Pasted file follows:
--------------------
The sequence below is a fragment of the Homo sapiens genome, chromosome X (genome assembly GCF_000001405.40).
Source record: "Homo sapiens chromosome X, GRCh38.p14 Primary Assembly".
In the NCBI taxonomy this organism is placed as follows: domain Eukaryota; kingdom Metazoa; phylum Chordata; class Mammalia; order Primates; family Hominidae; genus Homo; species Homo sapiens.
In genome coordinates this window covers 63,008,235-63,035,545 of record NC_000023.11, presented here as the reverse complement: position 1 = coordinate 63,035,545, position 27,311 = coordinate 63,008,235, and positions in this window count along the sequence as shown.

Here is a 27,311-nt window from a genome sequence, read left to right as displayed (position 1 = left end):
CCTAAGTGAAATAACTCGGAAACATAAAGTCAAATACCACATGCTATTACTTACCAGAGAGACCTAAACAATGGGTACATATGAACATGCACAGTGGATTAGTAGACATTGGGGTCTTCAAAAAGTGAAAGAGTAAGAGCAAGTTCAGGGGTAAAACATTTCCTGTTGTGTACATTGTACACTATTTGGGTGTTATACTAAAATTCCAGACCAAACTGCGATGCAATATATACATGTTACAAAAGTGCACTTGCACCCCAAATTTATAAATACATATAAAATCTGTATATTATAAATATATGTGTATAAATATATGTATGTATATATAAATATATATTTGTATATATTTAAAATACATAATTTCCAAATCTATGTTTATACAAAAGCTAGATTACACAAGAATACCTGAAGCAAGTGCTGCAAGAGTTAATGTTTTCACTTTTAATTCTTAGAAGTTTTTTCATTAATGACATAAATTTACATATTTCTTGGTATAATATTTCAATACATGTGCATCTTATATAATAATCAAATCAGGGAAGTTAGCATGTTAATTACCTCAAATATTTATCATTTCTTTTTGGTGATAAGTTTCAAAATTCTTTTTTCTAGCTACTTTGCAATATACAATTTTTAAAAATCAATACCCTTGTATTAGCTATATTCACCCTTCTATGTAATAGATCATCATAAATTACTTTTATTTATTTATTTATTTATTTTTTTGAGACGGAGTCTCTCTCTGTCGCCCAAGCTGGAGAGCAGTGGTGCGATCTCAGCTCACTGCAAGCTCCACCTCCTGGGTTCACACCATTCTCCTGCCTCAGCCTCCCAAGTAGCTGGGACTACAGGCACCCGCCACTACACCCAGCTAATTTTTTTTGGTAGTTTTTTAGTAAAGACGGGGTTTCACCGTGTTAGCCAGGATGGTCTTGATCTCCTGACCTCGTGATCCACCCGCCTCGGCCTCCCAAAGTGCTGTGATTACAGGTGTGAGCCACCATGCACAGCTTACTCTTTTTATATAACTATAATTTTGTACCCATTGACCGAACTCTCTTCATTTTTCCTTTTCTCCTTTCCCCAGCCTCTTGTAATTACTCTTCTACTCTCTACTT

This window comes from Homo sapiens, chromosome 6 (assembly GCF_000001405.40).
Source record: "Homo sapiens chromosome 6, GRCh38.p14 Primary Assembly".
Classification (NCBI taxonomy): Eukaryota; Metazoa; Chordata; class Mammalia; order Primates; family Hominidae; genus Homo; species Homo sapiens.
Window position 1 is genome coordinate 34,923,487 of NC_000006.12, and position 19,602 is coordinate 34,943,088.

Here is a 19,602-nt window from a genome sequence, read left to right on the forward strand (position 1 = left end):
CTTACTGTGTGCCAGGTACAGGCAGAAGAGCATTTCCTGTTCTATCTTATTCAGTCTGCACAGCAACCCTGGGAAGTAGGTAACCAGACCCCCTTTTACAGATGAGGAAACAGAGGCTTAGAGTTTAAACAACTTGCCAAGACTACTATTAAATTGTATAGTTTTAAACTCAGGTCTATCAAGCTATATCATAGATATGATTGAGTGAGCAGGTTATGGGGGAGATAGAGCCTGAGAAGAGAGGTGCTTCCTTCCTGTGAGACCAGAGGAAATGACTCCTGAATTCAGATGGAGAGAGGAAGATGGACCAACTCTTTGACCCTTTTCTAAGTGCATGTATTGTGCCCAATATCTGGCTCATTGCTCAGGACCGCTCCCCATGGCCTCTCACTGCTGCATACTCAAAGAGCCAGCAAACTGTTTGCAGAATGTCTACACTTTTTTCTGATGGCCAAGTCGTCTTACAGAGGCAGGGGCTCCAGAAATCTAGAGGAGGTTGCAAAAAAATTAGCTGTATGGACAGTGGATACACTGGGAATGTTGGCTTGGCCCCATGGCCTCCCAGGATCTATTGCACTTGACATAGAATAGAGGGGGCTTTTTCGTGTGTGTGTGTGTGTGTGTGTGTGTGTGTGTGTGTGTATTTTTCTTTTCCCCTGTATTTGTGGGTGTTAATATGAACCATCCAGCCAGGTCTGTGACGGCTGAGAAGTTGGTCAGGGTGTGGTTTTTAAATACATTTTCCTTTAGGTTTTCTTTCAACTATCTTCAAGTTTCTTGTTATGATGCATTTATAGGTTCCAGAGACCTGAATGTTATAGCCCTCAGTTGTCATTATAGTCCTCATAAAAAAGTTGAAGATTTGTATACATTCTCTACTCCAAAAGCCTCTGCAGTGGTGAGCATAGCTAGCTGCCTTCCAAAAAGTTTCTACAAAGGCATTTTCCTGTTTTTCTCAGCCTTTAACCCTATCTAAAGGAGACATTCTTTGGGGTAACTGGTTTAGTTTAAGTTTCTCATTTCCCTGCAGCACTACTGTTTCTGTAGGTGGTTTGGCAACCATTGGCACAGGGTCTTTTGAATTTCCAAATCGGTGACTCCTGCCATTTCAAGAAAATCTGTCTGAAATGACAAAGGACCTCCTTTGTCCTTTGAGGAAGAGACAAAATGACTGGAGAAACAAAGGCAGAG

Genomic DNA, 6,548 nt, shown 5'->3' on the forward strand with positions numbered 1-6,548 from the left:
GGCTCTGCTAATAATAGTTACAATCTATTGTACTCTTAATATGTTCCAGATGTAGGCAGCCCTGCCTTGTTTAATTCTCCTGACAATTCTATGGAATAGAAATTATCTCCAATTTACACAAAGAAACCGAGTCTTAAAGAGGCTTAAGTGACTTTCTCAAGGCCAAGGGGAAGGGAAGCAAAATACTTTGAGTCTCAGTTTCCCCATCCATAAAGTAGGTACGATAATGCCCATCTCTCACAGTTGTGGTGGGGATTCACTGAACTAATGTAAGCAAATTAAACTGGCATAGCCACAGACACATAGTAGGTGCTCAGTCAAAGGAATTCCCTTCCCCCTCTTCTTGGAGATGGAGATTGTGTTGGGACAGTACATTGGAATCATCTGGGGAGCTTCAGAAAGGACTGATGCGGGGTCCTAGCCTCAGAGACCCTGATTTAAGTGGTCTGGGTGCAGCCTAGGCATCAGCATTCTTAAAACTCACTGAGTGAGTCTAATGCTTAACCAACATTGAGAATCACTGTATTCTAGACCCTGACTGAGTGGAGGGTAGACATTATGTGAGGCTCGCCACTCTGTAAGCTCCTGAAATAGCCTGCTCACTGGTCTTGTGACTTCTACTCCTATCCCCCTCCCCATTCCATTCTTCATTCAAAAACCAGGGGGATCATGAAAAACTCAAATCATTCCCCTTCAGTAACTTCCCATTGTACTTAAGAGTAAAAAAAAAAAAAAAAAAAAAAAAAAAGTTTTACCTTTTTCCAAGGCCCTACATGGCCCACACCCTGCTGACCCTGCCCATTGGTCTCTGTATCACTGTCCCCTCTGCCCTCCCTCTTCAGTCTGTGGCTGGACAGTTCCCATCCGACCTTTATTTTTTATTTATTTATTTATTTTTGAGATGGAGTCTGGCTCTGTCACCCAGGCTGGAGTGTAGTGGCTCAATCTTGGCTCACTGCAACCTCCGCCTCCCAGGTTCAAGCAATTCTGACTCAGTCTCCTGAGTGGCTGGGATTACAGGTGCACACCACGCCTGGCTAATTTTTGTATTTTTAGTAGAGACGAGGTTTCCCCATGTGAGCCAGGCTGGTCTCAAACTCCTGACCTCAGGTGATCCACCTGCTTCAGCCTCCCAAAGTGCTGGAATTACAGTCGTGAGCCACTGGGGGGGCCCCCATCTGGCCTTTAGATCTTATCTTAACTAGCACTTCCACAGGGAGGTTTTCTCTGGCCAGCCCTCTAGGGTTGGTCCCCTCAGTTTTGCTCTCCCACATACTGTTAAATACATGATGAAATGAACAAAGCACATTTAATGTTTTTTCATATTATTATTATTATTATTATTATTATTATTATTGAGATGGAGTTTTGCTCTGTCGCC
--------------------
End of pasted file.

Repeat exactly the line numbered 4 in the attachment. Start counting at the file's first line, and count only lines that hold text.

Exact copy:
In genome coordinates this window covers 63,008,235-63,035,545 of record NC_000023.11, presented here as the reverse complement: position 1 = coordinate 63,035,545, position 27,311 = coordinate 63,008,235, and positions in this window count along the sequence as shown.